RAISING council tax by less than four per cent would be irresponsible, claims the man in charge of the borough's finances.

But Russell Holland, who is also the deputy council leader, did not seize on the opportunity to increase the tax on householders next year by the new government limit of five per cent.

And the Conservative councillor seemed to agree with Labour leader Sir Keir Starmer about where the burden of paying for local services should fall.

Just before Christmas secretary for housing communities and local government Robert Jenrick said local authorities would be allowed to increase their share of council tax by five per cent – two per cent for general spending and three per cent specially ringfenced for adult social care. The latter makes up most of Swindon council’s spending and is an ever-growing need.

That’s an allowed increase of 1.1 per cent on the previous maximum of 3.99 per cent.

Sir Keir said the increase would put the burden of funding services on families struggling after lockdown and called on the government to provide more support for councils.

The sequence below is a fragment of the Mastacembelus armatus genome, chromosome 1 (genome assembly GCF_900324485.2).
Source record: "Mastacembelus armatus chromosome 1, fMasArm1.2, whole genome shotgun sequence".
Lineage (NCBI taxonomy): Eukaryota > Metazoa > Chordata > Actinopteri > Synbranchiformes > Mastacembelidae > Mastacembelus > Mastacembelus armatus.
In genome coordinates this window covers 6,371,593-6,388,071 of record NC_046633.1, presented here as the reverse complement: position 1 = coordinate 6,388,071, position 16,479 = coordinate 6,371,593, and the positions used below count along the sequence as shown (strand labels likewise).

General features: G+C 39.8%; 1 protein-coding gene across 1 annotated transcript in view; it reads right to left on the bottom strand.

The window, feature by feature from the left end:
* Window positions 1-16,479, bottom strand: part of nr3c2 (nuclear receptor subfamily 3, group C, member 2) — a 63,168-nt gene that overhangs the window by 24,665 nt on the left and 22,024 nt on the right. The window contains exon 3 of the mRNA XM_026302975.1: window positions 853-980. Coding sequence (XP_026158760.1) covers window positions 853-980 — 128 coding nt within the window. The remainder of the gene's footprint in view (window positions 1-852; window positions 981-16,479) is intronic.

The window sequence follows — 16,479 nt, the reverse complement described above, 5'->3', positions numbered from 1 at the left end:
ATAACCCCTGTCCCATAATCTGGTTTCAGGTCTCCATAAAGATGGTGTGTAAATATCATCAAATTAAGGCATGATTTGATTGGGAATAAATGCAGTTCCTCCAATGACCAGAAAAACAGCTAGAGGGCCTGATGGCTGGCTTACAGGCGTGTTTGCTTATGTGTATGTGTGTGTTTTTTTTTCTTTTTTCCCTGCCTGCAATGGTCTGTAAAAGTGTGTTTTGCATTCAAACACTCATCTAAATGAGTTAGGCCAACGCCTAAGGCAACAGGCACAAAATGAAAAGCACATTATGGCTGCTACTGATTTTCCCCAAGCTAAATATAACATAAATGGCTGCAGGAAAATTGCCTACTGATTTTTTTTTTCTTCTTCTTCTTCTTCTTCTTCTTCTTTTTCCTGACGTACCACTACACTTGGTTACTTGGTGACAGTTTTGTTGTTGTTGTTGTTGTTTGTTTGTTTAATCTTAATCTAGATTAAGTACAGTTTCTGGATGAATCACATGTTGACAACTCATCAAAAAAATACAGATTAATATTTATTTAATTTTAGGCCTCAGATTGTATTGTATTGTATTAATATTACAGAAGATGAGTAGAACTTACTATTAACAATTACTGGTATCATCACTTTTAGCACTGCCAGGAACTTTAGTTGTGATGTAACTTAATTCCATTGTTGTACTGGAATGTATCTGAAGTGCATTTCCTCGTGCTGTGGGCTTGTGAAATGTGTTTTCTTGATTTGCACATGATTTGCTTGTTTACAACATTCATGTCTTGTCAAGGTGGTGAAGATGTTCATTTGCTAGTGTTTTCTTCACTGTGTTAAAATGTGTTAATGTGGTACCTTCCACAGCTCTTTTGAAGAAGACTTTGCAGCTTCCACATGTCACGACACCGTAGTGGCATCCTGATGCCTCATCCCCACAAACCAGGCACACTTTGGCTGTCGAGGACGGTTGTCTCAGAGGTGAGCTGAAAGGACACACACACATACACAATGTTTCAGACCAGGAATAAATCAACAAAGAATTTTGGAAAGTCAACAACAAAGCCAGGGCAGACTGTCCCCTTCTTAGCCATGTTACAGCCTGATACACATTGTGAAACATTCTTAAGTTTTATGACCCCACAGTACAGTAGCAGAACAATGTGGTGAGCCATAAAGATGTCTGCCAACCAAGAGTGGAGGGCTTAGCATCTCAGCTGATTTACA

Speaking at the council’s scrutiny meeting Coun Holland said: “Anything less than a four per cent increases would be irresponsible. I don’t know if we would go above that.”

Even with that increase the cabinet member for finance said, with a £1m gap in spending for this year’s budget, savings would be needed and “there will have to be changes in services as in previous years.”

He told the committee members: “Nobody wants to pay more taxes, but most people do want good services, especially for the most vulnerable people in our community.

“We need a more sophisticated level of debate on how we do that.”

He said he was in favour of funding more council services through national taxation and grants from government. The trend over the last 10 years has been for central grants to be much smaller, with increases in council tax used to fill the gap.

Coun Holland said: “I would prefer that was funded through national taxation because that’s based on ability to pay rather than property, and I’d be willing to pay more, though I acknowledge I’m in a position to be able to do that and not everybody is.”

A four per cent increase would see an increase of £51 on the borough council’s precept of £1,296 for Band D payers. A five per cent increase would raise the bill by £64.

The council’s precept is about 70 to 75 per cent of the total annual bill, with police, fire service and parish councils adding theirs.

A full draft budget proposal will be presented to the Conservative cabinet on February 3. The scrutiny committee will consider it on February 8.

Full council will be asked to approve the budget on February 18, with another meeting scheduled for February 22 if agreement cannot be found at the first.